U.S. Attorney's Office
District of Massachusetts
(617) 748-3100
August 7, 2015

More Prison Time for Former Investment Adviser

BOSTON—A former Merrill Lynch and Smith Barney investment adviser previously convicted of securities fraud for defrauding a single client out of nearly a quarter of a million dollars was sentenced to additional time in prison yesterday for engaging in a nearly two-decade scheme to defraud several other clients.

Jane E. O’Brien, 62, of Needham, was sentenced by U.S. District Court Judge Nathaniel M. Gorton to 45 months in prison, two years of supervised release, and ordered to pay more than $825,000 in restitution to her victims. In imposing the sentence, the Court found that O’Brien had attempted to obstruct the government’s investigation of her additional crimes following her prior conviction for securities fraud in December 2012. The Court ordered the 45-month sentence to be served consecutively to her prior sentence of 33 months in prison, imposed in May 2013.

In April 2015, O’Brien pleaded guilty to multiple counts of mail fraud, wire fraud, and investment adviser fraud in connection with a scheme to defraud several clients for whom she provided investment advisory services from 1995 to 2013. As part of the scheme, O’Brien misappropriated funds entrusted to her through a variety of means, including persuading clients to withdraw money from their bank and brokerage accounts and give the money to her personally to invest on their behalf. After gaining control of her clients’ money, however, O’Brien made no such investments. Instead, she used the misappropriated client funds for a variety of improper purposes, including paying personal expenses, and paying purported investment returns or repaying personal loans to other clients. Finally, in order both to perpetuate her fraud and conceal it from her clients, O’Brien made false statements and misrepresentations to clients, including by making lulling payments to clients and otherwise providing them with false assurances of their financial security.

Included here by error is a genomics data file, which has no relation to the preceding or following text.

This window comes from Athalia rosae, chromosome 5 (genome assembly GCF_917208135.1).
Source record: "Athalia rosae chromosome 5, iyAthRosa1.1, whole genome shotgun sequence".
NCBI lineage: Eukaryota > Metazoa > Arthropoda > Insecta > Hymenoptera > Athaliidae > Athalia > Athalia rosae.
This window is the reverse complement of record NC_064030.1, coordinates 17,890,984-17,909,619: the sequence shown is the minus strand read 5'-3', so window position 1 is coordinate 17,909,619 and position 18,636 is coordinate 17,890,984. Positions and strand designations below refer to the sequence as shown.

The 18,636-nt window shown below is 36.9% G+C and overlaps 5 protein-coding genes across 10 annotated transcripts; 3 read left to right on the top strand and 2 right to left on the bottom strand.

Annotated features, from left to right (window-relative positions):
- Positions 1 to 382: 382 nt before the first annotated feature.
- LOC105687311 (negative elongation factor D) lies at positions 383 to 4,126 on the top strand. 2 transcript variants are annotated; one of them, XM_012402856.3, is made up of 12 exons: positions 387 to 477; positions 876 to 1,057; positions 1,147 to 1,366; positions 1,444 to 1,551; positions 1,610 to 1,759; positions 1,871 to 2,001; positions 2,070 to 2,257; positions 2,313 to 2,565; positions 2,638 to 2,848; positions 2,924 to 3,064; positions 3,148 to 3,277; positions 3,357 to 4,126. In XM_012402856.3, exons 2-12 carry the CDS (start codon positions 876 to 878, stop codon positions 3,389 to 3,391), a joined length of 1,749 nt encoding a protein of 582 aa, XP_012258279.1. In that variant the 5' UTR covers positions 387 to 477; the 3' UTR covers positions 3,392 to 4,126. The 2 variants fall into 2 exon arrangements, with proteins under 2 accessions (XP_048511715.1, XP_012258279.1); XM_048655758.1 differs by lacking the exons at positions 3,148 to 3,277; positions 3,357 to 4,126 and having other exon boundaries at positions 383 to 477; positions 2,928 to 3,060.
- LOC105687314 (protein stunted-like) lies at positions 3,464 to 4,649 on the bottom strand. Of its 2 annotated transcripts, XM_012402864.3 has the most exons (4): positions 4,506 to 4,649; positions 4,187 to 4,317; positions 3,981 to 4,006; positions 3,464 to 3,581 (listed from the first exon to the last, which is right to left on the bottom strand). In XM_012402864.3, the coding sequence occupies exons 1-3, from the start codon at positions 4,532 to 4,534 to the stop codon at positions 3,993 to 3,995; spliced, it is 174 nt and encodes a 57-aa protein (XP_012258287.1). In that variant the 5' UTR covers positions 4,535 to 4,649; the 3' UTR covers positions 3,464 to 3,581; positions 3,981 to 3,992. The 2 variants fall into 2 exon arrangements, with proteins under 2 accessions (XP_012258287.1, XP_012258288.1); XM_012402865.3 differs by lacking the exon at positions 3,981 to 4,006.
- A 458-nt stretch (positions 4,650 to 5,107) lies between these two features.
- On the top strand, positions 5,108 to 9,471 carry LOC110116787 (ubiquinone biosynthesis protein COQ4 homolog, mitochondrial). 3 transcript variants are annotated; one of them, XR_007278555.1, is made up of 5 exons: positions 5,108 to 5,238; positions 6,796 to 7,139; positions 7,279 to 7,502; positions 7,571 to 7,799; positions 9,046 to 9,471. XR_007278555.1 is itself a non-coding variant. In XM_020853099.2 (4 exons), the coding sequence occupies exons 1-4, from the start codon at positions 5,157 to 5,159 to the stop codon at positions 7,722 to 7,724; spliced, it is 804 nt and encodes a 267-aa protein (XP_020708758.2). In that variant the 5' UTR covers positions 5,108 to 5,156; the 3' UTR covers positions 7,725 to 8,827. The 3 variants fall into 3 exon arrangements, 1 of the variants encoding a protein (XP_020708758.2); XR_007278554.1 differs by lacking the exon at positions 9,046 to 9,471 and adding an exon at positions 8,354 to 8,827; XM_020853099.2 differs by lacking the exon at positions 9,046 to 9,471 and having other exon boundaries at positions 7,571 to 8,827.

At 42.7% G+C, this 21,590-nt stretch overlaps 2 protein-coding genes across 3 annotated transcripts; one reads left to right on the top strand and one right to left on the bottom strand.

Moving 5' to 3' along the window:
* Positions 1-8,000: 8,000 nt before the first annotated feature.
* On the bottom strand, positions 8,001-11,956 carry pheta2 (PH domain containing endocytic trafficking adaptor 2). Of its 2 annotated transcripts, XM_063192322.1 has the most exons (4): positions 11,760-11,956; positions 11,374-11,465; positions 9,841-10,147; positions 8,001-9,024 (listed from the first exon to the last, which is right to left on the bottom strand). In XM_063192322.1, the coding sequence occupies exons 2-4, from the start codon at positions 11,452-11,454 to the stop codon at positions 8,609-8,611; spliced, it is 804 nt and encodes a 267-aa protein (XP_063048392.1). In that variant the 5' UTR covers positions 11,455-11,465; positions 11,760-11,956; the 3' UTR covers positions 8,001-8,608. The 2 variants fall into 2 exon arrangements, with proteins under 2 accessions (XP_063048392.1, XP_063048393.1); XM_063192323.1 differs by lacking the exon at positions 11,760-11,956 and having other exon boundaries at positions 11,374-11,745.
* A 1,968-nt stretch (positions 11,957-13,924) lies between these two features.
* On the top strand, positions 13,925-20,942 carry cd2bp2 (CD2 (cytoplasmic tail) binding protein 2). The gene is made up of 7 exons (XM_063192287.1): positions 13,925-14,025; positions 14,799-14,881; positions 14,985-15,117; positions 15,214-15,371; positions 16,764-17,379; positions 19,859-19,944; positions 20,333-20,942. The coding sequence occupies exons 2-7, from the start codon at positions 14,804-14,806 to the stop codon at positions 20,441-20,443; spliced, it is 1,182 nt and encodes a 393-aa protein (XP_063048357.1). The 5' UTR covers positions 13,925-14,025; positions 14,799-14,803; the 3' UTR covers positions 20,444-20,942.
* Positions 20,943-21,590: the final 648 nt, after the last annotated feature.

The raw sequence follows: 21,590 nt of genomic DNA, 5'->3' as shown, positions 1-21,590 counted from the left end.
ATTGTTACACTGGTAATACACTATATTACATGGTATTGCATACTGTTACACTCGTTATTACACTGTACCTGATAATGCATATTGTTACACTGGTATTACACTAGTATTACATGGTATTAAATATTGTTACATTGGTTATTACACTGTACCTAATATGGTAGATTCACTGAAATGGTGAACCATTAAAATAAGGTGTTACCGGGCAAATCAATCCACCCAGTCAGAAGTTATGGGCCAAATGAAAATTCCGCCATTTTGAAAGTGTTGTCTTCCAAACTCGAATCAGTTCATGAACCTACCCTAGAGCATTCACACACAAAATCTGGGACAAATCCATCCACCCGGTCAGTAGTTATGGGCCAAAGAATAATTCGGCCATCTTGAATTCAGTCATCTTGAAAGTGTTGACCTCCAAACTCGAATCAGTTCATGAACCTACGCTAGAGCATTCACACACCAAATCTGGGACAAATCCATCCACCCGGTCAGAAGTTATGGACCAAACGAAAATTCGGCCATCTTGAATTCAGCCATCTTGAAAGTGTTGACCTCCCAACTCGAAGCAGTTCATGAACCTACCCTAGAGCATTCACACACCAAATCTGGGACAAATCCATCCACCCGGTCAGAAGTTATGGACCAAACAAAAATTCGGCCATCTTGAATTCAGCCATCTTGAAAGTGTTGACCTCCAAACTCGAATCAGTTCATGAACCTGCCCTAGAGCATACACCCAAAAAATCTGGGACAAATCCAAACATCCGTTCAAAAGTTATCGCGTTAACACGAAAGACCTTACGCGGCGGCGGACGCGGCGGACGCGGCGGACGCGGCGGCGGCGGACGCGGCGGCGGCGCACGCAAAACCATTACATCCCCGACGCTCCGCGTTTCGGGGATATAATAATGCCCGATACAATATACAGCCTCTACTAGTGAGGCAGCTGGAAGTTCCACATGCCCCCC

Among other things, O’Brien caused one client first to empty her Smith Barney brokerage account and give the proceeds to O’Brien, and then to borrow an additional $1 million on her home and give much of that money to O’Brien to invest. With respect to a second client, O’Brien caused the client to empty her Merrill Lynch brokerage account and give the proceeds to O’Brien, purportedly to invest in a Hollywood movie called “Crooked Arrows.” With respect to a third client, O’Brien caused the client to withdraw $190,000 from her bank account and give the proceeds to O’Brien to invest. O’Brien made none of the investments she promised.

O’Brien’s prior securities fraud conviction related to a scheme to defraud yet another client of $240,000 by selling her a security that did not, in fact, exist.

United States Attorney Carmen M. Ortiz and Vincent B. Lisi, Special Agent in Charge of the Federal Bureau of Investigation, Boston Field Division, made the announcement. The case is being prosecuted by Assistant U.S. Attorney Stephen E. Frank, Deputy Chief of Ortiz’s Economic Crimes Unit.

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